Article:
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When living in Haiti, one quickly realizes that things never happen as expected.  That’s why flexibility is an important personality trait for long-term personnel and visitors alike!  And, it’s why Haitians have adopted a fatalistic world view, feeling that no matter what they may want in life, things happen as God wills and they have no control over it.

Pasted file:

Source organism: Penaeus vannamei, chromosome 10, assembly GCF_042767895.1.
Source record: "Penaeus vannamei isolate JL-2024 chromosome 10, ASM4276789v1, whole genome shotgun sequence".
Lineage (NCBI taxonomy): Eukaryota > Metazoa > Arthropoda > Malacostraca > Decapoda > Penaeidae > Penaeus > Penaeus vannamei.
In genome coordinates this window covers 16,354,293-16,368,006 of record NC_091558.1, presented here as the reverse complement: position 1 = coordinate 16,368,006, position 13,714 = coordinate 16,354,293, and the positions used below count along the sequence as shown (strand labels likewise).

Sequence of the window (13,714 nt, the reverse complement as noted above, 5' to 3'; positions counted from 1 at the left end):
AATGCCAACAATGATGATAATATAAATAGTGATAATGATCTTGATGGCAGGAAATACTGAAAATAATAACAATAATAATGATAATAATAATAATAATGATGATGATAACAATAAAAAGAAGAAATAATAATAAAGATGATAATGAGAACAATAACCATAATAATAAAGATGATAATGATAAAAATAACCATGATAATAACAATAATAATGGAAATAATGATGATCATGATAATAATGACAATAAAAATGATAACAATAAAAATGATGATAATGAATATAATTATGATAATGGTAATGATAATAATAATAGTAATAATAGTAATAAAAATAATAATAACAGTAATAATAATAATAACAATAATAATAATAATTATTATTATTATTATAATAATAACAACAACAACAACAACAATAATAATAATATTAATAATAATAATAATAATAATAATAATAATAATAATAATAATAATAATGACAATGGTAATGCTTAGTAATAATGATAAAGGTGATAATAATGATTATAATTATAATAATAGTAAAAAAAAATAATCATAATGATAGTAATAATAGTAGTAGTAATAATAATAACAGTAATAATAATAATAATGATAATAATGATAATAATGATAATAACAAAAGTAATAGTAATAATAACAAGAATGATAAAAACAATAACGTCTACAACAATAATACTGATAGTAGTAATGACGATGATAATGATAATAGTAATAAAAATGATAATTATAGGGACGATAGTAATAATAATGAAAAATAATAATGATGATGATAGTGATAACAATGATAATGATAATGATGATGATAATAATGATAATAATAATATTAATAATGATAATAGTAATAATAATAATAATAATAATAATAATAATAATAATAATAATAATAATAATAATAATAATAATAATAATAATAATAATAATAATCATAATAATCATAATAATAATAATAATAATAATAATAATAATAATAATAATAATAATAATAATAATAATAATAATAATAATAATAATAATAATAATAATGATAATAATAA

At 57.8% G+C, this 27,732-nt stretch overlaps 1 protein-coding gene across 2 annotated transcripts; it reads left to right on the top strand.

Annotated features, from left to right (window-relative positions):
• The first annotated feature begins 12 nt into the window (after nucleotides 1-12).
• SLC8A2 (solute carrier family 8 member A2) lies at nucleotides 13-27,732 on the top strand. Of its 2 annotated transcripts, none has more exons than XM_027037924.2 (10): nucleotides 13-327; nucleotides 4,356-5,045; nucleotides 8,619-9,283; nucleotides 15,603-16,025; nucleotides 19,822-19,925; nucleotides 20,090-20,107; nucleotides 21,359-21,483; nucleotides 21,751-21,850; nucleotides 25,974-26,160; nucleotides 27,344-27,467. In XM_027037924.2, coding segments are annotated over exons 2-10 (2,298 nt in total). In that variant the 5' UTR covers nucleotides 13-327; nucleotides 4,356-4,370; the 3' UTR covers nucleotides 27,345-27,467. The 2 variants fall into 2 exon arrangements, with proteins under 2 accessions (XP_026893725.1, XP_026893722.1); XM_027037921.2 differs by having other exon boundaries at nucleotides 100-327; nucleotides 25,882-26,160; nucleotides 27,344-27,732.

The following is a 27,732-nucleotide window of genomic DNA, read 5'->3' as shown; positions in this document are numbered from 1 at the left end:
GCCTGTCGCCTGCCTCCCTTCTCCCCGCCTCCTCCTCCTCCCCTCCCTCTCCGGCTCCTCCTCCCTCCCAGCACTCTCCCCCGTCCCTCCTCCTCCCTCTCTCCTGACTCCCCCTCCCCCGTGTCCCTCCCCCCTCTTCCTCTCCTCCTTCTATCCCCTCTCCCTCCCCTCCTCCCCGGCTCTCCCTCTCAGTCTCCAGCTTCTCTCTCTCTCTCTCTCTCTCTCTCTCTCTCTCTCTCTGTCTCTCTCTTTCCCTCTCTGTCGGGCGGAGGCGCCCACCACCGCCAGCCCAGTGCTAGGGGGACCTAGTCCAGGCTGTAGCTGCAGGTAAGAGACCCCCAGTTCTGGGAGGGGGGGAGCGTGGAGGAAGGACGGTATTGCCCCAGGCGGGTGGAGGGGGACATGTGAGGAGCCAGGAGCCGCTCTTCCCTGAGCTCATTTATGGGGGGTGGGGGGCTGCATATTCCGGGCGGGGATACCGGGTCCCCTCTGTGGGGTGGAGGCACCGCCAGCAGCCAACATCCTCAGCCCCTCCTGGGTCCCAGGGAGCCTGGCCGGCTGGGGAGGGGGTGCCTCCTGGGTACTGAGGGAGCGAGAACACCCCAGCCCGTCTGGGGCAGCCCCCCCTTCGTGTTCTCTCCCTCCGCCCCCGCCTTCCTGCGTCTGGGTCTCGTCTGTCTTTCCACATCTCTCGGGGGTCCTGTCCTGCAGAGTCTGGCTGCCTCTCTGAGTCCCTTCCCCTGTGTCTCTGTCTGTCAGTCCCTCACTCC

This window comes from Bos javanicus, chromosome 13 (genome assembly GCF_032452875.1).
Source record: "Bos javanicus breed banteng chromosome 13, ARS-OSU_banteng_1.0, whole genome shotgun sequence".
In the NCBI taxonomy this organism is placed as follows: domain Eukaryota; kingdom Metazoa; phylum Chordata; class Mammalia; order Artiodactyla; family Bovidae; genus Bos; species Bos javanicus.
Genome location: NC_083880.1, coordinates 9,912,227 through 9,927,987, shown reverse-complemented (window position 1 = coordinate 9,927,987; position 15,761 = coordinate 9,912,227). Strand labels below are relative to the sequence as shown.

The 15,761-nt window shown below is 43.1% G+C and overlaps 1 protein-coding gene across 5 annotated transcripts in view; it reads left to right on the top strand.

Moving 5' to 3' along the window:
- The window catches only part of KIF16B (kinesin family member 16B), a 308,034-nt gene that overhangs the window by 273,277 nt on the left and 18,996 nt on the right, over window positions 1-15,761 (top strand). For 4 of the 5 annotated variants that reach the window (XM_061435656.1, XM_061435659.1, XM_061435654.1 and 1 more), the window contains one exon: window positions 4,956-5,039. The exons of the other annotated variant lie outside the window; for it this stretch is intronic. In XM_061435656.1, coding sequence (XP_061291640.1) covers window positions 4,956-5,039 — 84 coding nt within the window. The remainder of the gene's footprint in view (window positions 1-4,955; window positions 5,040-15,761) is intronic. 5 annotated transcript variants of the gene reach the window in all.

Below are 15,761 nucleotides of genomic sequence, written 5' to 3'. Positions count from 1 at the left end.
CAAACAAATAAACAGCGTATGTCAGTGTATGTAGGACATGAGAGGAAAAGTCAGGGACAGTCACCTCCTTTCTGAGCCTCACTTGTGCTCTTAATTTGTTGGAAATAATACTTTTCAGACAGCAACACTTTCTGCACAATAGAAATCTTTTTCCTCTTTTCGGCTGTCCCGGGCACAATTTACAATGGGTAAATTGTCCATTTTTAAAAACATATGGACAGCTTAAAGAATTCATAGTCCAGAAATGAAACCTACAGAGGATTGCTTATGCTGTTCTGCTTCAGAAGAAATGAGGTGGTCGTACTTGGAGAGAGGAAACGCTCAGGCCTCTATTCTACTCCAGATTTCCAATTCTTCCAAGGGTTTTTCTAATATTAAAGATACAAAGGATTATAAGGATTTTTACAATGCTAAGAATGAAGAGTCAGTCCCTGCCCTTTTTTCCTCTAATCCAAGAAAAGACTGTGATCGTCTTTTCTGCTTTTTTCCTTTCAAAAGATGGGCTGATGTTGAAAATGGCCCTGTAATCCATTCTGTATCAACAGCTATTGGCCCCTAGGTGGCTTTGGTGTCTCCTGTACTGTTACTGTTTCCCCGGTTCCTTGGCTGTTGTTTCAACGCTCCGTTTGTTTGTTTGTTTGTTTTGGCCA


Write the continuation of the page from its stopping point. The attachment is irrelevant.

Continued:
We had a taste of the unexpected last Tuesday, as we drove down the mountain after a very busy clinic day.  It was about 5:30pm when we passed through a town called Latiboliere, halfway down the road to Jeremie.  There is a nurse auxiliare who works in a clinic there, who we know well.  As we passed by her house, we saw her head appear over the cement wall, arms waving wildly above her.  We stopped to see what the problem was and she came running out to the truck.  “A man just came to my house on horseback with a huge cut on his leg.  It’s bleeding heavily and I think it’s a case for the hospital,” she said quickly.  I pulled the truck over to the side of the road and Cherlie and I ran over to her house, noting the blood caked on the side of the horse the patient had ridden on to Roseline’s house.  The young man was sitting on a chair with his leg propped up on the porch, a gauze pad soaked with blood covering a large, deep laceration on his lower leg.  But, as I examined the wound, I realized it was not all that bad, similar, in fact, to countless lacerations I had repaired as an ER physician in Milwaukee.  “If you want, I can sew it up here,” I told him and his friend.  “Oh, that would be wonderful,” they said.  “It will save us a trip down to Jeremie.”